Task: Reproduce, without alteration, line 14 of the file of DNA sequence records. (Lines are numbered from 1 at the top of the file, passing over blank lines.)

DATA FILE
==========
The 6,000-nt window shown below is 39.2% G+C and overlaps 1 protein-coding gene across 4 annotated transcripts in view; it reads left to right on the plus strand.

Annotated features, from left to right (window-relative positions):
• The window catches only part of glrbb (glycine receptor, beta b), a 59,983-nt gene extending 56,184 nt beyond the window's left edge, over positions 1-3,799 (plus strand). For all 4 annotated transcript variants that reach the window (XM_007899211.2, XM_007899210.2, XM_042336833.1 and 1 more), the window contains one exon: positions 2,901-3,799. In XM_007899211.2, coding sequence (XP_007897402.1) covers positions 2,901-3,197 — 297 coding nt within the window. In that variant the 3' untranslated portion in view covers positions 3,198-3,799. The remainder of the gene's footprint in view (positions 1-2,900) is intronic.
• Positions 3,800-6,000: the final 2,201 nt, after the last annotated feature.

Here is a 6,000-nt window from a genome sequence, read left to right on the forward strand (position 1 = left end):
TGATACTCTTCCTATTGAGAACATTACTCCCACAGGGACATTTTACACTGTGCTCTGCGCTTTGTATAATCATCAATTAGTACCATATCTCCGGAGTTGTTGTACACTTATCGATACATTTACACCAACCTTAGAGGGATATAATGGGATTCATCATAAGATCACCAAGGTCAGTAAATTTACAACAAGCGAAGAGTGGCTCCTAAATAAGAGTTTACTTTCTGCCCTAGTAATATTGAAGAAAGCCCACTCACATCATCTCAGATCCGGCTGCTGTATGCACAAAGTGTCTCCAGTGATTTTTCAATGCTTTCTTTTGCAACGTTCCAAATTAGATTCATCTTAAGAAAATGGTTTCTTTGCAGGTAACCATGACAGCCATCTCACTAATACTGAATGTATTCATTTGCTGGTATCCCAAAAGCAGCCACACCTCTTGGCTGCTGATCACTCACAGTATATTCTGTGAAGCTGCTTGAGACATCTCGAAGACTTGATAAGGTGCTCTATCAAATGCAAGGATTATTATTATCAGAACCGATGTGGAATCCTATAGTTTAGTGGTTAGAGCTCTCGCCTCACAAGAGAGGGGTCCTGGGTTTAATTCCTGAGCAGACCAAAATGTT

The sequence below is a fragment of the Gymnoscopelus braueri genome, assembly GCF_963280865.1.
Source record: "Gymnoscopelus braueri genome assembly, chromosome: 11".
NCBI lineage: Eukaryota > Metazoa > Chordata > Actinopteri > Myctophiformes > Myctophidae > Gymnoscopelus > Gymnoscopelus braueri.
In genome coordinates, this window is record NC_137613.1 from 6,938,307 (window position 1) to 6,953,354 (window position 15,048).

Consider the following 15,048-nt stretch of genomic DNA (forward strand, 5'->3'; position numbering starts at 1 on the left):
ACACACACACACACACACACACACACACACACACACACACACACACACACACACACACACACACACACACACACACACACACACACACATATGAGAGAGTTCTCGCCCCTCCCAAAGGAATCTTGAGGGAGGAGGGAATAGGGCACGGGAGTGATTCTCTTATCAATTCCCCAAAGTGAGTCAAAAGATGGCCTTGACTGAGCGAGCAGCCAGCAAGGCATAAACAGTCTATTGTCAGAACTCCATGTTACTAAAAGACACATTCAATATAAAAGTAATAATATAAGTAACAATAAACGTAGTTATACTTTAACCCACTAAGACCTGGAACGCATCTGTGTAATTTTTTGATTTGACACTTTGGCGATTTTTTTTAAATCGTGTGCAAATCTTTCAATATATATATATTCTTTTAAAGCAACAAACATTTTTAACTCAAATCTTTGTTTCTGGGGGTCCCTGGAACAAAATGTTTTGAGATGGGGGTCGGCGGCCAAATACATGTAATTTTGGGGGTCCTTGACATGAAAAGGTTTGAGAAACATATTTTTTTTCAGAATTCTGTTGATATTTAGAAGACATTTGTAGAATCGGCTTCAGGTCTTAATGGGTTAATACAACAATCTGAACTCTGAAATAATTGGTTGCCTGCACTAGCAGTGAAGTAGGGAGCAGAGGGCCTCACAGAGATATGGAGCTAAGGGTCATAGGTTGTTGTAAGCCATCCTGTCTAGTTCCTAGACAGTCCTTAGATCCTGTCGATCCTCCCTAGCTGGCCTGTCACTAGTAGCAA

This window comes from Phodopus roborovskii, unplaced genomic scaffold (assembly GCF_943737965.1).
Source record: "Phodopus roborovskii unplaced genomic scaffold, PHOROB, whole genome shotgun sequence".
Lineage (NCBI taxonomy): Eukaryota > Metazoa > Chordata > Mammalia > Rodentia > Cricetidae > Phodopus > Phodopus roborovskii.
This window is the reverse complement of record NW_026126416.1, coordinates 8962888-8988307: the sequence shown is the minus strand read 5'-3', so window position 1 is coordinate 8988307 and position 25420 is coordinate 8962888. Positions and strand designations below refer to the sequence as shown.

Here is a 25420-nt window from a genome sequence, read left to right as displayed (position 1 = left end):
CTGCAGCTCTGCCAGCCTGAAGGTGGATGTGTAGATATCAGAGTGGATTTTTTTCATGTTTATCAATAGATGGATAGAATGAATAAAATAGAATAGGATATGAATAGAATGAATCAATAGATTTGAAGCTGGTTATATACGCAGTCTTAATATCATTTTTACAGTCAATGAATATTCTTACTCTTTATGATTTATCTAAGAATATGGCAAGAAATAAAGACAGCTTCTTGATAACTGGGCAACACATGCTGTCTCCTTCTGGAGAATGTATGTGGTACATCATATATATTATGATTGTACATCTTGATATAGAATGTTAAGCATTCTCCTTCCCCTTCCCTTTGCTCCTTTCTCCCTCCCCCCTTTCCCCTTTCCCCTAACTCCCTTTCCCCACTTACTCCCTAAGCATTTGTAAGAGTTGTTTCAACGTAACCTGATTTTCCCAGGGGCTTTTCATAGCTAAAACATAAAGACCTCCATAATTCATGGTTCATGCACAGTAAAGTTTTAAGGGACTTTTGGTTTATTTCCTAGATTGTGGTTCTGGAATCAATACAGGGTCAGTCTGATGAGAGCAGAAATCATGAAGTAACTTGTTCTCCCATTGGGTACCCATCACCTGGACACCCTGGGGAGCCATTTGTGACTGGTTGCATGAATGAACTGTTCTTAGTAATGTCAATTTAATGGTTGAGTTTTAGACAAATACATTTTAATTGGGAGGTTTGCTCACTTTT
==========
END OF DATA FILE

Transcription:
Source record: "Phodopus roborovskii unplaced genomic scaffold, PHOROB, whole genome shotgun sequence".